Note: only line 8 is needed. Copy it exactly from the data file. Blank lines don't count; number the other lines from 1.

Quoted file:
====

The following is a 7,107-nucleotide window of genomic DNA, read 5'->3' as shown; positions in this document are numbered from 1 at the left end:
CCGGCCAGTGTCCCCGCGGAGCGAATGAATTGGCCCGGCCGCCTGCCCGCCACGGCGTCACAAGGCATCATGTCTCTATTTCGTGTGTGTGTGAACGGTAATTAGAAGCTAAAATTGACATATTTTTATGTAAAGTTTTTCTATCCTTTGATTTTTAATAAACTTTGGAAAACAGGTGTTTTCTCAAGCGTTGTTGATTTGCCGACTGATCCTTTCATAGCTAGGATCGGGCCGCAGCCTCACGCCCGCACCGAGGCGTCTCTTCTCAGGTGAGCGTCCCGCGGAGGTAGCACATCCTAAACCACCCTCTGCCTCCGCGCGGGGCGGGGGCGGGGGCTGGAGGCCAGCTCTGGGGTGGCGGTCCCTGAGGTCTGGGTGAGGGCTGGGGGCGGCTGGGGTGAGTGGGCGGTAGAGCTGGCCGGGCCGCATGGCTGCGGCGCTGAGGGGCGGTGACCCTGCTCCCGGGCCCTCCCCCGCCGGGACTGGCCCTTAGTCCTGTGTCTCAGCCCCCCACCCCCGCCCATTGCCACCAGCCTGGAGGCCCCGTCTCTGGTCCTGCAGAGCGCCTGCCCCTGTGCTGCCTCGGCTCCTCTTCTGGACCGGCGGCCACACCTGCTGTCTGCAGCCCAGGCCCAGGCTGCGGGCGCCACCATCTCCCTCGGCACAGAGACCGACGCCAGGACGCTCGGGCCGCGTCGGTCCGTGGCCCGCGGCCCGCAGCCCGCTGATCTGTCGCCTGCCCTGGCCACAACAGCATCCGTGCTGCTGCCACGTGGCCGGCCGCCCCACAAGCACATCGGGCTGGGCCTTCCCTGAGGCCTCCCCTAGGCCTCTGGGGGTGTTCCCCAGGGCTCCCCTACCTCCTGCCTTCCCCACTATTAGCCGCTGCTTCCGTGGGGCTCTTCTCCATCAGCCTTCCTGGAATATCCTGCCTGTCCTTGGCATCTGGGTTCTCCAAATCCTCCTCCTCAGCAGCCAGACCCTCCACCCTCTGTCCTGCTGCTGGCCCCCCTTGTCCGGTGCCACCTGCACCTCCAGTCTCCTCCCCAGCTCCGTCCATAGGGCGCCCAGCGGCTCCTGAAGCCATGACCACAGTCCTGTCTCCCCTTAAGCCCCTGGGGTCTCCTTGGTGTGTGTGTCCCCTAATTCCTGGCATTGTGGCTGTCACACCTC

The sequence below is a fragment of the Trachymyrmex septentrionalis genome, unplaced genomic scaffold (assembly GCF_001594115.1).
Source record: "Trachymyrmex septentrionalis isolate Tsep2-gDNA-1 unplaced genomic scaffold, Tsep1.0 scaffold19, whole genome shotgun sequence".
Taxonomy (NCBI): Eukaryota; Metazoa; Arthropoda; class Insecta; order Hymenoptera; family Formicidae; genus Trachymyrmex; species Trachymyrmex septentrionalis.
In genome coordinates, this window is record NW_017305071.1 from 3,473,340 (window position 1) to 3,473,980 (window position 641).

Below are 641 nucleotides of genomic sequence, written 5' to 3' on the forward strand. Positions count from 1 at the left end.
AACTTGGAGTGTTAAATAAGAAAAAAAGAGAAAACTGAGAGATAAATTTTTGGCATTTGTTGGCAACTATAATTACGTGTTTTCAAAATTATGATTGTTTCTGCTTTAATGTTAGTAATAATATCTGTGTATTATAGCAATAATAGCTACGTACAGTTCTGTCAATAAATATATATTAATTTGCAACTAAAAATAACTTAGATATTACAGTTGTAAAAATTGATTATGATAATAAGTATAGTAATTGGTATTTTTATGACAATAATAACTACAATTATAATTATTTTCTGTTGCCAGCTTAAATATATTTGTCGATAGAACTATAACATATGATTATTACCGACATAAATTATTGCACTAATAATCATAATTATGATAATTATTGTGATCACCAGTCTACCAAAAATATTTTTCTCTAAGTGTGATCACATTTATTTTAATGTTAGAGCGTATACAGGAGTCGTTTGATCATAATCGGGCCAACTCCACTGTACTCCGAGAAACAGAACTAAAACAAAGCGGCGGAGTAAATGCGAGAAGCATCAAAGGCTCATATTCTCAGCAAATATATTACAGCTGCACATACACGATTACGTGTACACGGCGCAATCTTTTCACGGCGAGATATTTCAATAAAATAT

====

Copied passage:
AACTTGGAGTGTTAAATAAGAAAAAAAGAGAAAACTGAGAGATAAATTTTTGGCATTTGTTGGCAACTATAATTACGTGTTTTCAAAATTATGATTGTTTCTGCTTTAATGTTAGTAATAATATCTGTGTATTATAGCAATAATAGCTACGTACAGTTCTGTCAATAAATATATATTAATTTGCAACTAAAAATAACTTAGATATTACAGTTGTAAAAATTGATTATGATAATAAGTATAGTAATTGGTATTTTTATGACAATAATAACTACAATTATAATTATTTTCTGTTGCCAGCTTAAATATATTTGTCGATAGAACTATAACATATGATTATTACCGACATAAATTATTGCACTAATAATCATAATTATGATAATTATTGTGATCACCAGTCTACCAAAAATATTTTTCTCTAAGTGTGATCACATTTATTTTAATGTTAGAGCGTATACAGGAGTCGTTTGATCATAATCGGGCCAACTCCACTGTACTCCGAGAAACAGAACTAAAACAAAGCGGCGGAGTAAATGCGAGAAGCATCAAAGGCTCATATTCTCAGCAAATATATTACAGCTGCACATACACGATTACGTGTACACGGCGCAATCTTTTCACGGCGAGATATTTCAATAAAATAT